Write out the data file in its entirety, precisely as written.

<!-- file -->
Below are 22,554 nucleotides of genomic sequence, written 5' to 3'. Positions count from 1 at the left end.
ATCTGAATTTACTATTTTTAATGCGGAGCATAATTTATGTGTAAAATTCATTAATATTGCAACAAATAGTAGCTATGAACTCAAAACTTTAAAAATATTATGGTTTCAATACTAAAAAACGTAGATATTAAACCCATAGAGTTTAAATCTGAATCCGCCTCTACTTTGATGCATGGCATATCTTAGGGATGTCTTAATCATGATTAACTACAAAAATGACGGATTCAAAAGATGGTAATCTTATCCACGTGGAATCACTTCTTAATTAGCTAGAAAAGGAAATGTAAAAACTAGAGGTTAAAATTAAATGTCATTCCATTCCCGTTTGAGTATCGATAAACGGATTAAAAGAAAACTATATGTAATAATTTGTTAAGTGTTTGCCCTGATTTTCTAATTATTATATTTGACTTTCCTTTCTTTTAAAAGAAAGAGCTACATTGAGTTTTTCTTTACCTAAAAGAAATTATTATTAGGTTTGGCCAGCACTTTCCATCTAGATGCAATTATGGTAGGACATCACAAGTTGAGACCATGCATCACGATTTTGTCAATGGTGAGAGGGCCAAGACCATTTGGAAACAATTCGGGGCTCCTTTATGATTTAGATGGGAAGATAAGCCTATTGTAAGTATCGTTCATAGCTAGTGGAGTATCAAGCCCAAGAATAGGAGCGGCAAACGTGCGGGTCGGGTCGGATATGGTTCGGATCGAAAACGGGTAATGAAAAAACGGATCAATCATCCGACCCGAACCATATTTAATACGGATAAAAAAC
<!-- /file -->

Below are 22,554 nucleotides of genomic sequence, written 5' to 3'. Positions count from 1 at the left end.
ATCTGAATTTACTATTTTTAATGCGGAGCATAATTTATGTGTAAAATTCATTAATATTGCAACAAATAGTAGCTATGAACTCAAAACTTTAAAAATATTATGGTTTCAATACTAAAAAACGTAGATATTAAACCCATAGAGTTTAAATCTGAATCCGCCTCTACTTTGATGCATGGCATATCTTAGGGATGTCTTAATCATGATTAACTACAAAAATGACGGATTCAAAAGATGGTAATCTTATCCACGTGGAATCACTTCTTAATTAGCTAGAAAAGGAAATGTAAAAACTAGAGGTTAAAATTAAATGTCATTCCATTCCCGTTTGAGTATCGATAAACGGATTAAAAGAAAACTATATGTAATAATTTGTTAAGTGTTTGCCCTGATTTTCTAATTATTATATTTGACTTTCCTTTCTTTTAAAAGAAAGAGCTACATTGAGTTTTTCTTTACCTAAAAGAAATTATTATTAGGTTTGGCCAGCACTTTCCATCTAGATGCAATTATGGTAGGACATCACAAGTTGAGACCATGCATCACGATTTTGTCAATGGTGAGAGGGCCAAGACCATTTGGAAACAATTCGGGGCTCCTTTATGATTTAGATGGGAAGATAAGCCTATTGTAAGTATCGTTCATAGCTAGTGGAGTATCAAGCCCAAGAATAGGAGCGGCAAACGTGCGGGTCGGGTCGGATATGGTTCGGATCGAAAACGGGTAATGAAAAAACGGATCAATCATCCGACCCGAACCATATTTAATACGGATAAAAAAC